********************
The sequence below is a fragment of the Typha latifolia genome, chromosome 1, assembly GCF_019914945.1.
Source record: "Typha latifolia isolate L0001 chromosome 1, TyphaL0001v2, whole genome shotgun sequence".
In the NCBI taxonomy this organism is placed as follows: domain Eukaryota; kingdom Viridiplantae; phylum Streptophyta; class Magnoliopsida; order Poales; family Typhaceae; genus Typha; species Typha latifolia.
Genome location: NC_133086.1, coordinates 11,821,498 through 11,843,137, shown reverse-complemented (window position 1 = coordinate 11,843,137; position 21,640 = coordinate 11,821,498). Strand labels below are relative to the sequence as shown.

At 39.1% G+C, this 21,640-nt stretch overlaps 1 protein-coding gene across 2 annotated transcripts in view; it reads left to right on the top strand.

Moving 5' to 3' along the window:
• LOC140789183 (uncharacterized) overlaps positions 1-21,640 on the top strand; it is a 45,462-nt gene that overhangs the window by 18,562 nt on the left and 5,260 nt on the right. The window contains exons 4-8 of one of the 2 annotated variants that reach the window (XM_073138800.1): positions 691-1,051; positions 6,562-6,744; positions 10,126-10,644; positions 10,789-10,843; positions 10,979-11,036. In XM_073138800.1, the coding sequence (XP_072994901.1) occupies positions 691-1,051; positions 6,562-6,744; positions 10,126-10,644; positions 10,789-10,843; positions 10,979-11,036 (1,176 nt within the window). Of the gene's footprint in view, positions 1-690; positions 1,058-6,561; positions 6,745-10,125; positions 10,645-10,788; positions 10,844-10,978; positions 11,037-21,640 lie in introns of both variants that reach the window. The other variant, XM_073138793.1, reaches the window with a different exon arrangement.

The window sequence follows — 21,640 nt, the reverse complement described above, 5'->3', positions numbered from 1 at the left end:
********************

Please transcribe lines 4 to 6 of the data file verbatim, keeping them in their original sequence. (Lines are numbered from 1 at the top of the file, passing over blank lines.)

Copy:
Genome location: NC_133086.1, coordinates 11,821,498 through 11,843,137, shown reverse-complemented (window position 1 = coordinate 11,843,137; position 21,640 = coordinate 11,821,498). Strand labels below are relative to the sequence as shown.

At 39.1% G+C, this 21,640-nt stretch overlaps 1 protein-coding gene across 2 annotated transcripts in view; it reads left to right on the top strand.

Moving 5' to 3' along the window: